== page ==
Clean energy advocates come out against deregulation in Nevada


Monopoly utilities are often seen as the chief obstacles to renewable energy. And there is certainly evidence of this, as utility monopolies in the Deep South and elsewhere have been among the last to deploy large volumes of renewables, and the most implacable foes of distributed generation.

As such, deregulation – the legal breaking up of utility monopolies to create a competitive retail electricity market and/or to separate generation and retail sale of power – has been broadly hailed as an aid not only to consumers, but renewable energy as well. Germany’s competitive electricity market has supported renewable energy deployment, and the deregulation of Texas’ electricity market in 2002 is widely seen as an important factor enabling the state to become the wind capital of the United States.

This makes it all the more curious that four environmental groups have now come out against a measure that would deregulate Nevada’s retail electricity market, an effort backed by Tesla, SolarCity and a number of large energy consumers who have signed contracts with renewable energy projects.

Question 3 would change the Nevada constitution to enshrine the right of Nevadans to have a choice as to who they buy power from. It is supported by Governor Brian Sandoval (R) and U.S. Senator Harry Reid (D), as well as MGM Resorts, Switch and Walmart, all of whom have deployed and/or contracted with large amounts of renewable energy. In fact, MGM Resorts is one among a number of casino holders that have paid large sums of money to be free from NV Energy’s monopoly and to contract power from renewable energy installations directly.

And yet Sierra Club, Natural Resources Defense Council (NRDC), Western Resource Advocates and Southwest Energy Efficiency Project all came out against Question 3. And while the first three of these organizations are more known traditionally for being environmental groups, all have played a substantial role in clean energy advocacy in the past decade.

In a statement released last Thursday, the organizations express the concern that Question 3 could “disrupt the state’s progress towards a clean energy future.” Specifically, the organizations argue that a deregulated market could interrupt NV Energy’s commitment to procure 1 GW of renewable energy, and could “introduce uncertainty into the state’s recovering rooftop solar industry”.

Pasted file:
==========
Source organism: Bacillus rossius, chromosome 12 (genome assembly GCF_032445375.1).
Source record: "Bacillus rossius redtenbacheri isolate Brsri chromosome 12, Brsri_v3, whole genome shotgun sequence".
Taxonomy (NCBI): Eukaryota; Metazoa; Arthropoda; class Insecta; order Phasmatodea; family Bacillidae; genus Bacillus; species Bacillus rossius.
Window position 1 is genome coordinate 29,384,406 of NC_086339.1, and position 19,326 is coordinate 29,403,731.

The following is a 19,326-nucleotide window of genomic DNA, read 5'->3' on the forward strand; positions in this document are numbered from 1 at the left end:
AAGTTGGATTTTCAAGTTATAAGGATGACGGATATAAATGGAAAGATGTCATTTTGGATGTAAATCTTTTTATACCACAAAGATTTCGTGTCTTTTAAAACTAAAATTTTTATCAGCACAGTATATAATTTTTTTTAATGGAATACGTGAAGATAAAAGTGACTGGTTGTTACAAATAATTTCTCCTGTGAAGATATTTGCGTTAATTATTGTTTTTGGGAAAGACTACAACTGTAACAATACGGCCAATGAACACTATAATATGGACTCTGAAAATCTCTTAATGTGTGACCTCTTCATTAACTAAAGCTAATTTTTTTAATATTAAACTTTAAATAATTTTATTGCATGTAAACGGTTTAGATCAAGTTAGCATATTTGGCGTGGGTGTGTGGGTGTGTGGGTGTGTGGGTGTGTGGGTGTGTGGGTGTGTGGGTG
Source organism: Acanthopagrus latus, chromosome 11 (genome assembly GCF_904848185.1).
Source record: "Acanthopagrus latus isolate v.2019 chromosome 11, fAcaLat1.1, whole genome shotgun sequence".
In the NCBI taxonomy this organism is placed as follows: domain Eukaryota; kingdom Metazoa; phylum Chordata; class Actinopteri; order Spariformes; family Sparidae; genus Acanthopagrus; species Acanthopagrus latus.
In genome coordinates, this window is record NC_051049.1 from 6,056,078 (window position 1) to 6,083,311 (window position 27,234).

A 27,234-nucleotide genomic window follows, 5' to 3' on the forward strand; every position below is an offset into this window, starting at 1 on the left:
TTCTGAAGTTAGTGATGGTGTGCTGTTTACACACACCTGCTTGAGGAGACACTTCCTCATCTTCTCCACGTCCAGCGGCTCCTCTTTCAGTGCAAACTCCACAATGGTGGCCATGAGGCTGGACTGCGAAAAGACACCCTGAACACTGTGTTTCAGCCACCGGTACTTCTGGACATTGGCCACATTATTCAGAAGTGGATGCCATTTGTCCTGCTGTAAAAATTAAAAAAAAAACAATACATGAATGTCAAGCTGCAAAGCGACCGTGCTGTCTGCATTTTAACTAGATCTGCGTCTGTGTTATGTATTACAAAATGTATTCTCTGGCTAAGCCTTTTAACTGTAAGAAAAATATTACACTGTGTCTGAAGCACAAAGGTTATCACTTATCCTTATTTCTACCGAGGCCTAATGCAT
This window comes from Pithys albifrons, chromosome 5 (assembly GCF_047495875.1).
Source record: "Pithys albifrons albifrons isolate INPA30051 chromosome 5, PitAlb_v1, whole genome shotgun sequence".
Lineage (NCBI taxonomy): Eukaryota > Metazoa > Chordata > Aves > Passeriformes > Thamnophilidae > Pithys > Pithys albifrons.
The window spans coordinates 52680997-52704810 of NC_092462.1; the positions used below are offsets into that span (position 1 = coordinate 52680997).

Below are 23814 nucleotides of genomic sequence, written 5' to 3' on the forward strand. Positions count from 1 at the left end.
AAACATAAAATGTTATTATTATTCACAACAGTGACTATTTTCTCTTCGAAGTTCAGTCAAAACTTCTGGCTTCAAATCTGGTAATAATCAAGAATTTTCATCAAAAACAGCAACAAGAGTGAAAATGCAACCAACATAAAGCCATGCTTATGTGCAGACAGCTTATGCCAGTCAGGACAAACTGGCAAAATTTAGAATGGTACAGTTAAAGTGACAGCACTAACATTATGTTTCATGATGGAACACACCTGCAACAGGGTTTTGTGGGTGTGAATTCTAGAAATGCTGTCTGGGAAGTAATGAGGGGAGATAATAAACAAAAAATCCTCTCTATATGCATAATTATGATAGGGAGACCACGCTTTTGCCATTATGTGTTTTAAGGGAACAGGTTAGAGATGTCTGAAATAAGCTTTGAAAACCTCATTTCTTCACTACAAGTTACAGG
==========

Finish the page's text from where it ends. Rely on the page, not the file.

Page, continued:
“Question 3 has been sold to voters as a way to get more renewable energy online in Nevada, but it will actually make it more difficult,” declares Dylan Sullivan, senior scientist at NRDC. “There will be years of market uncertainty as the legislature figures out how to implement complex restructuring, and even after that, electricity retailers have shown a reluctance to sign the long-term contracts it takes to get new renewables built.”

It is notable that this position is a recent declaration, which raises the question of whether or not these organizations would have taken this position were it not for the plans announced by NV Energy in late May to procure 1 GW of solar and build 100 MW of batteries.

This could have been a move to stave off deregulation, given that the utility has been under continual pressure from large electricity consumers such as data centers and casinos to allow them to contract with more renewable energy, and the heat that it has taken from the temporary dismantling of net metering, which has since been re-instated.

And from pv magazine’s perspective, if the battle between NV Energy keeping its monopoly and the creation of a deregulated electricity market means more deployment of solar, we all win.